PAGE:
Coupled, Decoupled and Headless Content Management Systems
Every day we see more and more devices coming to the market. 2014 - opensignal.com published a graphic of all the android device fragmentations - over 18.000 only for android devices (still growing), not even mentioned smart watches, VR experiences, wearable technologies, TVs; high-end toaster or your smart home hub.
The explosion of different devices, platforms, and apps is changing the way we consume and present content.
So what is the status quo? Which CMS architectures currently exist, and what are the pros and cons of them?
1. Traditional / Coupled CMS
Everybody knows those systems - maybe not by the name “Traditional” or “Coupled” CMS but if I say some brands like WordPress, Squarespace and so on. You can think of them like monoliths among the CMSes out there. From a more technical point of view, a coupled CMS consists of:
- A local database where the content is stored
- A content management backend to create and update content
- A predefined set of technology and structure the developer is forced to use and create the front-end with.
- Reuse of content for different systems needs to created or only available using a plugin.
- Hard to mix up with other systems like existing e-commerce or product databases.
2. Decoupled/Headless CMS
A headless CMS has its front-end part removed, and what still remains is content delivery via an API or static content files, some would also name those content management systems “API driven CMS”. Its focus is just on storing and delivering the content, and provide some kind of CRUD part. This means that the content of a headless CMS can be used on a website, an app, a wearable device or even your new high-end toaster.
We know that more and more websites are built with the headless CMS architecture, even WordPress tries to change from being a monolith to an API-driven CMS the so-called “headless WordPress” or “Headless Drupal”. Both of these options try to make the CMS work in a way that they were not designed for. In fact, they won’t scale that properly, since their monolithic nature doesn’t allow them to be as extensible and performant as needed.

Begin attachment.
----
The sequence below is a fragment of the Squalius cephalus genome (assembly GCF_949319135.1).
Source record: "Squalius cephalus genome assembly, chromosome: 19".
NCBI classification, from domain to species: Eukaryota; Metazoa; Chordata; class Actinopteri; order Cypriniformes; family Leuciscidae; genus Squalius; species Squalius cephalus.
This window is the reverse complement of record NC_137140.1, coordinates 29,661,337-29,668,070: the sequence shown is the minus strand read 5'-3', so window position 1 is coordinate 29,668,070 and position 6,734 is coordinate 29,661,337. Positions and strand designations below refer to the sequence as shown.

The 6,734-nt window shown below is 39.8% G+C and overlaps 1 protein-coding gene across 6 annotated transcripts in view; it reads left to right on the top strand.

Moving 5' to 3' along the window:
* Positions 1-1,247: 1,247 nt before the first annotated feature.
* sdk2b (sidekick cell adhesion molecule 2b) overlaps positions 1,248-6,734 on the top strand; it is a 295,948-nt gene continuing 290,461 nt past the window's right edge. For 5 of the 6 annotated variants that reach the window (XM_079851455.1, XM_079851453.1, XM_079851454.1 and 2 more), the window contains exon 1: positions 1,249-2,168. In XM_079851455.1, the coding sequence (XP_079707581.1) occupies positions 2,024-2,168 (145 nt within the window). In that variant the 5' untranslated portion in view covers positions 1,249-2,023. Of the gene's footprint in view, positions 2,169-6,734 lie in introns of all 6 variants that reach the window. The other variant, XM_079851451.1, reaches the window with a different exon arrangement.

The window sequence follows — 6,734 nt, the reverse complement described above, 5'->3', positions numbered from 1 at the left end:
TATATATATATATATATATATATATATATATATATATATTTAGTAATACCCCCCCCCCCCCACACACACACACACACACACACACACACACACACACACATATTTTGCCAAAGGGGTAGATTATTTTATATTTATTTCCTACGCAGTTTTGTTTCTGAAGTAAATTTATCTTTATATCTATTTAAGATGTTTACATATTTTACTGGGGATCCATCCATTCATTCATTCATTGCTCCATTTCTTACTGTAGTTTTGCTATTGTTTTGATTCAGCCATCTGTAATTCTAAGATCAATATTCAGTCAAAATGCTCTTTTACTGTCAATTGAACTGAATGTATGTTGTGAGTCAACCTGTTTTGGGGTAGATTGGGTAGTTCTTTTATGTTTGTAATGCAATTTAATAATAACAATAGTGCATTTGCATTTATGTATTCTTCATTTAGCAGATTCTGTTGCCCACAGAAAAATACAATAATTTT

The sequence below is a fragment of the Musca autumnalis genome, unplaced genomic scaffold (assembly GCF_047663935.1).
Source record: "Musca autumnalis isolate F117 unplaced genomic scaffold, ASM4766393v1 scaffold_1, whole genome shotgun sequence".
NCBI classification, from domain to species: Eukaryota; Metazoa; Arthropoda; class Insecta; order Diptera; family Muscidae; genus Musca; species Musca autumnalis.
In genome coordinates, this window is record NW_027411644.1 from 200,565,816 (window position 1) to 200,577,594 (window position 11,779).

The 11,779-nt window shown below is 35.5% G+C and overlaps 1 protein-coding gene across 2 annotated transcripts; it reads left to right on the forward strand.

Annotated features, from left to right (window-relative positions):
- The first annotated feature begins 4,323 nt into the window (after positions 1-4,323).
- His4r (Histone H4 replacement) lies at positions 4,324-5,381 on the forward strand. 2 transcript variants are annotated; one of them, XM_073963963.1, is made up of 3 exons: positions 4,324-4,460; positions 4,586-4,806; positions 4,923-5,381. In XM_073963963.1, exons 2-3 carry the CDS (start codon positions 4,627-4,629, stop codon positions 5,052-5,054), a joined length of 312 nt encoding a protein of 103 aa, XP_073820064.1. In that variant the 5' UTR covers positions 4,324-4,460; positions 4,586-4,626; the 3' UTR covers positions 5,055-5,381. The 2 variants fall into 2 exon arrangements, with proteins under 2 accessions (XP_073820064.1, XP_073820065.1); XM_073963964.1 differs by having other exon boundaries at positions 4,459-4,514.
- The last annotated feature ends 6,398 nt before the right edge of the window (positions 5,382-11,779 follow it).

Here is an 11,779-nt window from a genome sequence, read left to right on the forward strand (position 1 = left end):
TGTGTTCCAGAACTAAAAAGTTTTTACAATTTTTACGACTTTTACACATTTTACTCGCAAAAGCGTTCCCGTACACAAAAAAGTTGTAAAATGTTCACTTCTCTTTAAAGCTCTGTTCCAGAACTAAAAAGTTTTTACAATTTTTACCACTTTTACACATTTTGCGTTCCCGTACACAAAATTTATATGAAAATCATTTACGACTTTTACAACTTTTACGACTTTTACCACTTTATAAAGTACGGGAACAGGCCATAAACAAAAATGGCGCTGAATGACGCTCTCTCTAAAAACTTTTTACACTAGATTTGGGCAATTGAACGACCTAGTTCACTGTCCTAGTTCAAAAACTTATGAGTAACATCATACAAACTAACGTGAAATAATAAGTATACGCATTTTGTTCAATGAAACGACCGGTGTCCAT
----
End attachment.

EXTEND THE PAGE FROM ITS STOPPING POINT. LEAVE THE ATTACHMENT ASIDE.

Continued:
The technical view on a headless content management system would be:
- An open content management API
- A completely free choice of technology for developers to work with
- Reuse of content for different systems out of the box
- Mix up and match with existing CMS, E-commerce or other systems.
|free choice of technology|
|front-end editing capability|
|easy to scale for high traffic|
|themes and templates|
|directly supports native apps|
|possible page-oriented approach|
|custom field types|
3. Decoupled/Headless CMS - Storyblok
Most headless CMS tend to introduce the current generation of editors to a completely different mindset and also removes the possibility to have a page-oriented approach with layouts or grids, but we don’t have to do so. Storyblok was designed to bring the best of both worlds - headless - so you can create your content as you need it. Components as collections (blog posts, award entries, …) but also components as a part of a layout, a grid, a column, a headline.
“Content management is all about delivering the right information to the right destination at the right time,” said Jeff Yoshimura, VP of Worldwide Marketing at Elastic.co
We believe going headless will be the next step in boosting your online success. You will be more flexible, prepared for new devices, and have no worries to scale for high traffic. You can even switch your whole technology stack if your company wants to switch without creating the whole content all over again. Relaunch or an Evolution of your current website or app will not depend on how fast your editors will port your content.
– it’s already there.